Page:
The “tiled roofing” was quite fragile, such that any indentations would not come out. This had to be applied over an even surface, so I covered each roof with card stock to improve the bond and smooth the roof surface.
Before applying the roof, I needed to undercoat the structures and did this with an earth tone. Some walls were pitted, so daubing white over the earth would leave places uncovered, but importantly the overall structure would not appear even; areas close to the ground would become dis coloured through dust and moisture.
With a marker, I sketched roughly where windows and doors would be. Doors and windows were painted in and typical of the style, I added shutters painted green. With a fine micro-pen, I outlined the features to tidy the overall illusion.
Adding the tiles was the last step and this was done for both buildings and walls. These too, were undercoated with standard white household paint and hardened when dry. This was an ideal surface to wash a terracotta colour and dry-brush.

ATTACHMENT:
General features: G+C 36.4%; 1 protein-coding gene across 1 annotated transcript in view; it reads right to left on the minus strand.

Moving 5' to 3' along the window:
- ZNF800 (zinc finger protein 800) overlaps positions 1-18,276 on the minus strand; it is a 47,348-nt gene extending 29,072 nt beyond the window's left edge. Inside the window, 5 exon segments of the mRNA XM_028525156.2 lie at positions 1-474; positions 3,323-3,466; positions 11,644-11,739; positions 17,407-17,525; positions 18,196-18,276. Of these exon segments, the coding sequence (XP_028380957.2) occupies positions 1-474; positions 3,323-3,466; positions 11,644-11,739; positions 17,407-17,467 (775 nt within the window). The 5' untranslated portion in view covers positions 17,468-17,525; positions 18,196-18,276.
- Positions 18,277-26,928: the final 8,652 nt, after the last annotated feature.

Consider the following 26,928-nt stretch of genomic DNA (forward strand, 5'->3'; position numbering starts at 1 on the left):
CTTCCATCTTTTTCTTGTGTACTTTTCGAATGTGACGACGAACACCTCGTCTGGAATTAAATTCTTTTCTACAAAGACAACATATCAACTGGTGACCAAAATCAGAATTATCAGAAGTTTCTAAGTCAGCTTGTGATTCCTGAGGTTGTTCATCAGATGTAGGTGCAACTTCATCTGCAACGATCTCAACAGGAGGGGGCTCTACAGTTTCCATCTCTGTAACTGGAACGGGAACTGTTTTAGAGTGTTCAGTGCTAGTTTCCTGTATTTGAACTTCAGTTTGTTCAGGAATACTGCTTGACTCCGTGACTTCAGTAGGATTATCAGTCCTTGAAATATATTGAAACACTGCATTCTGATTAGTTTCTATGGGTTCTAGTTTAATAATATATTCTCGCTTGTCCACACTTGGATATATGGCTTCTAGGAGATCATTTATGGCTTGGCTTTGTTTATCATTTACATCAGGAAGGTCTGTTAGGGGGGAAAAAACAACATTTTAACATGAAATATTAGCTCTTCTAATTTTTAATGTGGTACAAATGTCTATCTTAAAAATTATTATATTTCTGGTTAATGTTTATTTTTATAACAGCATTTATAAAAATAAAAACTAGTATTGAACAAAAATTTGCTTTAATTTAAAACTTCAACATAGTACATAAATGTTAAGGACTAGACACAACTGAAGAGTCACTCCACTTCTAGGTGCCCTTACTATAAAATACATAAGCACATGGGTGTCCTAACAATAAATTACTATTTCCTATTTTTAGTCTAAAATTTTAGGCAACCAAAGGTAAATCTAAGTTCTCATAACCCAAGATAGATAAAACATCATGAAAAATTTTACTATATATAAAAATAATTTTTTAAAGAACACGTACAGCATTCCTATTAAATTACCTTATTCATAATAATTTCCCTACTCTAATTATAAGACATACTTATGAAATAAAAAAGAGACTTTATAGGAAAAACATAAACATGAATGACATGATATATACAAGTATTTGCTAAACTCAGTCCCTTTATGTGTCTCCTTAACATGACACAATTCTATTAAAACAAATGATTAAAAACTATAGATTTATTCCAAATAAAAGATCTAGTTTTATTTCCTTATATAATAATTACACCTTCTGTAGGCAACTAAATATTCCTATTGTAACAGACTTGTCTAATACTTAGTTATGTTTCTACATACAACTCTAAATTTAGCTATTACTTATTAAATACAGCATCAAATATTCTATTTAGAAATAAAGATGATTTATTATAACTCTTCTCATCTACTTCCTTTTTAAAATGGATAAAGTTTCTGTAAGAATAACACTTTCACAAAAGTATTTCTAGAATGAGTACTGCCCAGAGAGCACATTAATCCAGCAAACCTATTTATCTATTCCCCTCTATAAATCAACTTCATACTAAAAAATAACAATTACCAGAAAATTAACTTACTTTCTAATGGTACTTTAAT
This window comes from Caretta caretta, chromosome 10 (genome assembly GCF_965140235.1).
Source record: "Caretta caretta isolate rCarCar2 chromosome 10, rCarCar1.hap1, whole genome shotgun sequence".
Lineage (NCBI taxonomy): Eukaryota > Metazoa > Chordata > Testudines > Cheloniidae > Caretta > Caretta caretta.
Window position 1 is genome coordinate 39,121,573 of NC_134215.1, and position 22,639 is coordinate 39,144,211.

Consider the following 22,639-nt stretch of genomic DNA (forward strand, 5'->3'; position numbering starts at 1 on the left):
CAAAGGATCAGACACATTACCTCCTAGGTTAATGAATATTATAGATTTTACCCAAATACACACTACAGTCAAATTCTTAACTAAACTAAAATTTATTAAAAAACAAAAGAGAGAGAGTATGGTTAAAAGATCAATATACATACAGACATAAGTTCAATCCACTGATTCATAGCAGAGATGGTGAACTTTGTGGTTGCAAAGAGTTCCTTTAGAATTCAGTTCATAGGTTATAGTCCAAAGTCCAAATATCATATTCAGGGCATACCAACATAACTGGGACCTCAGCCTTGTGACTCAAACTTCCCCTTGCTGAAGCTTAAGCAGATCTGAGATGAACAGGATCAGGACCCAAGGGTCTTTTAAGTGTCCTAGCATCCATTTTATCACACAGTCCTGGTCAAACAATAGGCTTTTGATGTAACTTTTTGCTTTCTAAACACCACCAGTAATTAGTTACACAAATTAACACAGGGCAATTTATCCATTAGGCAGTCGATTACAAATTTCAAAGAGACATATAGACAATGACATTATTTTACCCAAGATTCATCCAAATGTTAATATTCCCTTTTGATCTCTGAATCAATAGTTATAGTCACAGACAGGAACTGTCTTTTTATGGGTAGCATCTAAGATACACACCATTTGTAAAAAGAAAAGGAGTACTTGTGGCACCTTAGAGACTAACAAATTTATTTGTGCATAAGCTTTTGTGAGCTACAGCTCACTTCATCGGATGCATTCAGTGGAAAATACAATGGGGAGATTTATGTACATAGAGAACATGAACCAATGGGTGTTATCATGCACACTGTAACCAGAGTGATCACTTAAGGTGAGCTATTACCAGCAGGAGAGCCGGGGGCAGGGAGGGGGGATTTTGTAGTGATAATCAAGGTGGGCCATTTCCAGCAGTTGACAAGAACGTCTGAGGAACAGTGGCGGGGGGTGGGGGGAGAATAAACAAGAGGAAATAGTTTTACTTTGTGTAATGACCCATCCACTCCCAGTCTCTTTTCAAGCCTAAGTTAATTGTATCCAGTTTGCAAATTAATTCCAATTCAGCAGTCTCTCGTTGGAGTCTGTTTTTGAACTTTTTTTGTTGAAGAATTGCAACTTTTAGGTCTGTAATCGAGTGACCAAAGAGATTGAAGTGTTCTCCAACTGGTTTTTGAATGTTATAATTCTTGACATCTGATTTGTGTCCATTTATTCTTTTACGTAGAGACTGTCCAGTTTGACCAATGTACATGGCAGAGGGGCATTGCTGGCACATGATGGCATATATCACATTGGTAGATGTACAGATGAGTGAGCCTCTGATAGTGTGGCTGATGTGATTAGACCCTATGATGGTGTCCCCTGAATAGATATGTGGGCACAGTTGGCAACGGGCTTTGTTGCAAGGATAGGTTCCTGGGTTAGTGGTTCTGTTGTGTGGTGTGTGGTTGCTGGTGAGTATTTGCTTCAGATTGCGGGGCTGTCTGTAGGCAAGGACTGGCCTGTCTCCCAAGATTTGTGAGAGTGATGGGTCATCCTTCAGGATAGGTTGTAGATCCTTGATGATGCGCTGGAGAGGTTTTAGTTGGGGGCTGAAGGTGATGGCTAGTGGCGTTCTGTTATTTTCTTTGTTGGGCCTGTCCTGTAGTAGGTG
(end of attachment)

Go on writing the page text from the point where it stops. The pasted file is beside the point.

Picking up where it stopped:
The BUA and farm must be based first before adding the finishing touches of shrubbery, ivy and trees. Unfortunately, my local supply shop exhausted their stock of 1.5 mm basswood, so I shall have to wait.
In the meantime, the Russians have arrived from America.
Very impressive. Will have to copy this idea I think. Many thanks for sharing.ReplyDelete
The only real cost will be the basswood bases to place them on and a bit of paint. The materials were scrap or packaging.ReplyDelete
As time permits I would like to add a village church and more buildings.
Those look excellent. Great work.ReplyDelete
Wait until I have them based and hang ivy, add a sparse amount of grass and trees. That will make the effort worth while.